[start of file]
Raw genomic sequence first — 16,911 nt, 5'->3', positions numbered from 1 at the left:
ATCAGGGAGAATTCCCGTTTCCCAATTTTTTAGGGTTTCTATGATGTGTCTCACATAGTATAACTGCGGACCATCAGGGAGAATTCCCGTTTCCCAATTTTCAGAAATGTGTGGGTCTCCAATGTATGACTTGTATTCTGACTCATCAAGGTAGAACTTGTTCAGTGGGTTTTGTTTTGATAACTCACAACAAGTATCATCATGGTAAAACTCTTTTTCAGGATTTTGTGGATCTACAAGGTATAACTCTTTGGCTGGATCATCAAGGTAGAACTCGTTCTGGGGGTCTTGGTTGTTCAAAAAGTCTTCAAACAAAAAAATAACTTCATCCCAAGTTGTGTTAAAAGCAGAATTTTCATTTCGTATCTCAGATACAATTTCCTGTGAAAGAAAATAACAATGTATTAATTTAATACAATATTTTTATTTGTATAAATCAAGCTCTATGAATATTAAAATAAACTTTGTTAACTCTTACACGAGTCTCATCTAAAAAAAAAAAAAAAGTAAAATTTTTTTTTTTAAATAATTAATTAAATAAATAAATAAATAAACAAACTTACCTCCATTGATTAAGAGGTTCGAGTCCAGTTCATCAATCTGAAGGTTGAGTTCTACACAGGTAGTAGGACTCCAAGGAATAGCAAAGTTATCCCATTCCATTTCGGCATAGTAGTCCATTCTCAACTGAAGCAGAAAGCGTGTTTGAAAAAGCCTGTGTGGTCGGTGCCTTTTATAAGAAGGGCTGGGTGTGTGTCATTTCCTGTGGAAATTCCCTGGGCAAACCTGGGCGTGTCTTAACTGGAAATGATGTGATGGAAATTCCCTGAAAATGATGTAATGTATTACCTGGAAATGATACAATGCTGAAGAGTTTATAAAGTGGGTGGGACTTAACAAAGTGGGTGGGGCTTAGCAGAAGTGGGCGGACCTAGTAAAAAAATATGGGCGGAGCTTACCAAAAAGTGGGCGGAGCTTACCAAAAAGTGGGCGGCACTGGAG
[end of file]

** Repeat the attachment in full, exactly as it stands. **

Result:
Raw genomic sequence first — 16,911 nt, 5'->3', positions numbered from 1 at the left:
ATCAGGGAGAATTCCCGTTTCCCAATTTTTTAGGGTTTCTATGATGTGTCTCACATAGTATAACTGCGGACCATCAGGGAGAATTCCCGTTTCCCAATTTTCAGAAATGTGTGGGTCTCCAATGTATGACTTGTATTCTGACTCATCAAGGTAGAACTTGTTCAGTGGGTTTTGTTTTGATAACTCACAACAAGTATCATCATGGTAAAACTCTTTTTCAGGATTTTGTGGATCTACAAGGTATAACTCTTTGGCTGGATCATCAAGGTAGAACTCGTTCTGGGGGTCTTGGTTGTTCAAAAAGTCTTCAAACAAAAAAATAACTTCATCCCAAGTTGTGTTAAAAGCAGAATTTTCATTTCGTATCTCAGATACAATTTCCTGTGAAAGAAAATAACAATGTATTAATTTAATACAATATTTTTATTTGTATAAATCAAGCTCTATGAATATTAAAATAAACTTTGTTAACTCTTACACGAGTCTCATCTAAAAAAAAAAAAAAAGTAAAATTTTTTTTTTTAAATAATTAATTAAATAAATAAATAAATAAACAAACTTACCTCCATTGATTAAGAGGTTCGAGTCCAGTTCATCAATCTGAAGGTTGAGTTCTACACAGGTAGTAGGACTCCAAGGAATAGCAAAGTTATCCCATTCCATTTCGGCATAGTAGTCCATTCTCAACTGAAGCAGAAAGCGTGTTTGAAAAAGCCTGTGTGGTCGGTGCCTTTTATAAGAAGGGCTGGGTGTGTGTCATTTCCTGTGGAAATTCCCTGGGCAAACCTGGGCGTGTCTTAACTGGAAATGATGTGATGGAAATTCCCTGAAAATGATGTAATGTATTACCTGGAAATGATACAATGCTGAAGAGTTTATAAAGTGGGTGGGACTTAACAAAGTGGGTGGGGCTTAGCAGAAGTGGGCGGACCTAGTAAAAAAATATGGGCGGAGCTTACCAAAAAGTGGGCGGAGCTTACCAAAAAGTGGGCGGCACTGGAG